Elon Musk says US should abolish ‘all’ government subsidies
Elon Musk said Monday: at the Wall Street Journals CEO top that he doesn’t think the United States needs the Biden administration’s infrastructure bill — or any government subsidies for that matter. “Just delete them all,” he said.
The CEO of Tesla and SpaceX said during the interview that he is concerned about the federal deficit. “We’ve spent so much money… the federal budget deficit is insane,” he said.
‘I’d say… can do the whole bill. Don’t pass it on, that’s my recommendation,” Musk said.
Musk pointed out that Tesla has been selling its electric cars in the US for over a year without the $7,500 federal tax credit, without hitting a question. Most other automakers, with the exception of General Motors, are still eligible for the credit.
The Build Back Better portion of Biden’s infrastructure plan currently includes a provision to extend that credit and add another subsidy for electric vehicles made by union workers, though it has yet to pass the Senate. Musk has ridiculed union-oriented credits in recent months and Called Biden a “puppet” of the United Auto Workers.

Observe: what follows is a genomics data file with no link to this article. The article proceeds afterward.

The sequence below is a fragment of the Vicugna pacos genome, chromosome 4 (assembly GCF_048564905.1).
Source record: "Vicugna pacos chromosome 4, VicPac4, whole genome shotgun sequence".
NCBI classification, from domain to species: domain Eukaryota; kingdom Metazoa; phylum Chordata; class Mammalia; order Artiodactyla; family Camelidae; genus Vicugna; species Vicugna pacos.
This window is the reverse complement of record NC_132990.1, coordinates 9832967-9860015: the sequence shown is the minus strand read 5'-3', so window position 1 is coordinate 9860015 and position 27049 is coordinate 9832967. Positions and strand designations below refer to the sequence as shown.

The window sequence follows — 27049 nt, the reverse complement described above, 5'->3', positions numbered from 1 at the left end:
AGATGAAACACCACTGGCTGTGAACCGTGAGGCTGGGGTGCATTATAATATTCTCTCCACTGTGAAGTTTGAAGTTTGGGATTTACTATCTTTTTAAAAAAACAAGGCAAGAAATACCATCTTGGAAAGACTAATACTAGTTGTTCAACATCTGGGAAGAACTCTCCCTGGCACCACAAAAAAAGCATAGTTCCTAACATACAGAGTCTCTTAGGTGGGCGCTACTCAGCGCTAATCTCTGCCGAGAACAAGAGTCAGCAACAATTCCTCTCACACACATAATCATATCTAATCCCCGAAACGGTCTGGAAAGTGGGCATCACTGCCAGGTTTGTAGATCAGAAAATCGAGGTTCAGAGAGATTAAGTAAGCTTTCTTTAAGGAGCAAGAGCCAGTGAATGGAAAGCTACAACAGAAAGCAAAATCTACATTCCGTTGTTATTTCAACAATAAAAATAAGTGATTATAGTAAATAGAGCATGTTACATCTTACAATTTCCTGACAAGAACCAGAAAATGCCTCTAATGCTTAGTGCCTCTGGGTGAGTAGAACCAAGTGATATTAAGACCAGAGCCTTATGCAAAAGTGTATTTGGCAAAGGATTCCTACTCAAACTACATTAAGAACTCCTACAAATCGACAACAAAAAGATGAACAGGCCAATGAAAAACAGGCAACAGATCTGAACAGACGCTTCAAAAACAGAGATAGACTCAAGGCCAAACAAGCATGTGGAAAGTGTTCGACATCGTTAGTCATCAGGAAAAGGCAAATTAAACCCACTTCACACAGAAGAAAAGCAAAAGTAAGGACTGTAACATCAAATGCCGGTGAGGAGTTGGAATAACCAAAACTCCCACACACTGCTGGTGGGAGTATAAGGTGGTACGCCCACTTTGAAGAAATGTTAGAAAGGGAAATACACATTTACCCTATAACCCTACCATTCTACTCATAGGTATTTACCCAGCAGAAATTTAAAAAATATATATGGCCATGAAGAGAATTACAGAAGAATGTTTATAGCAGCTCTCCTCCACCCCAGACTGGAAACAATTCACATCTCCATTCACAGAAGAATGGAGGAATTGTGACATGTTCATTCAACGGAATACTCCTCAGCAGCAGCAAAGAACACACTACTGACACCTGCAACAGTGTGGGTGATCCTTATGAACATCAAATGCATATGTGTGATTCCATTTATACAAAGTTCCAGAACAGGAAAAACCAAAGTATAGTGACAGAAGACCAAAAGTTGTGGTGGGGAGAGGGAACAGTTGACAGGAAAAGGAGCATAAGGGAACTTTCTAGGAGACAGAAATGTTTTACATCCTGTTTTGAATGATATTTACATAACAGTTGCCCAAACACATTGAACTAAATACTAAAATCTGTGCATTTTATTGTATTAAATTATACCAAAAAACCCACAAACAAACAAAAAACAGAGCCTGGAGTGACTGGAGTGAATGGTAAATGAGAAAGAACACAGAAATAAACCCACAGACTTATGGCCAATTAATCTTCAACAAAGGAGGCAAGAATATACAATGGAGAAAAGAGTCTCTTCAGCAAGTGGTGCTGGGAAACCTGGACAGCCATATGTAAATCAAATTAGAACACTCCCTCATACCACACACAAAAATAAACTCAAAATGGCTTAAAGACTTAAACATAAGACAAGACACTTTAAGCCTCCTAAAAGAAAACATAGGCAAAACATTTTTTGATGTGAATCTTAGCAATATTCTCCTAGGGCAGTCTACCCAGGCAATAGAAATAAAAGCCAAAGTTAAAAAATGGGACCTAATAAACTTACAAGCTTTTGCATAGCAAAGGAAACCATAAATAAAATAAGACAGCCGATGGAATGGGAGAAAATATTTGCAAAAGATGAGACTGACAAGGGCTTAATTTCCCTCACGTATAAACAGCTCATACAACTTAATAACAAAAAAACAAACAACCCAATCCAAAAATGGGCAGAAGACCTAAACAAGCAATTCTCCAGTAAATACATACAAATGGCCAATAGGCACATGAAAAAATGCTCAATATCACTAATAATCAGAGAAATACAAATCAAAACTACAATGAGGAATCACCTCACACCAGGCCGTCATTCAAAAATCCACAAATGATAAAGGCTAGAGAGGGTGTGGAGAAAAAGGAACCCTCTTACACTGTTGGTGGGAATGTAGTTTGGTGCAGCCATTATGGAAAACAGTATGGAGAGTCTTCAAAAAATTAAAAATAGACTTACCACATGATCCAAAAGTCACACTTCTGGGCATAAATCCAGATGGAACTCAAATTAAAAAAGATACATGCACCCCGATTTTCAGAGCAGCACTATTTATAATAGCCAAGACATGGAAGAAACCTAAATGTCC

Musk also said he doesn’t believe the US government should provide subsidies to expand charging infrastructure, even though that provision is in the infrastructure bill that Biden has already signed into law.
“Do we need support for gas stations? We do not. So this is not necessary,” Musk said.
Tesla currently operates more than 3,000 charging stations with about 30,000 connectors worldwide, but plans to open that network to other electric vehicles sometime in the near future.
Musk’s companies have benefited from many different federal and state grants over the years, and the government is a major customer of SpaceX (although SpaceX gained much of that by drastically undercutting the prices of incumbent players). Tesla has also had tremendous success in China after a lot of help from the central government there. Musk said Monday that Tesla “did not expect subsidies” when the company was still in its early years.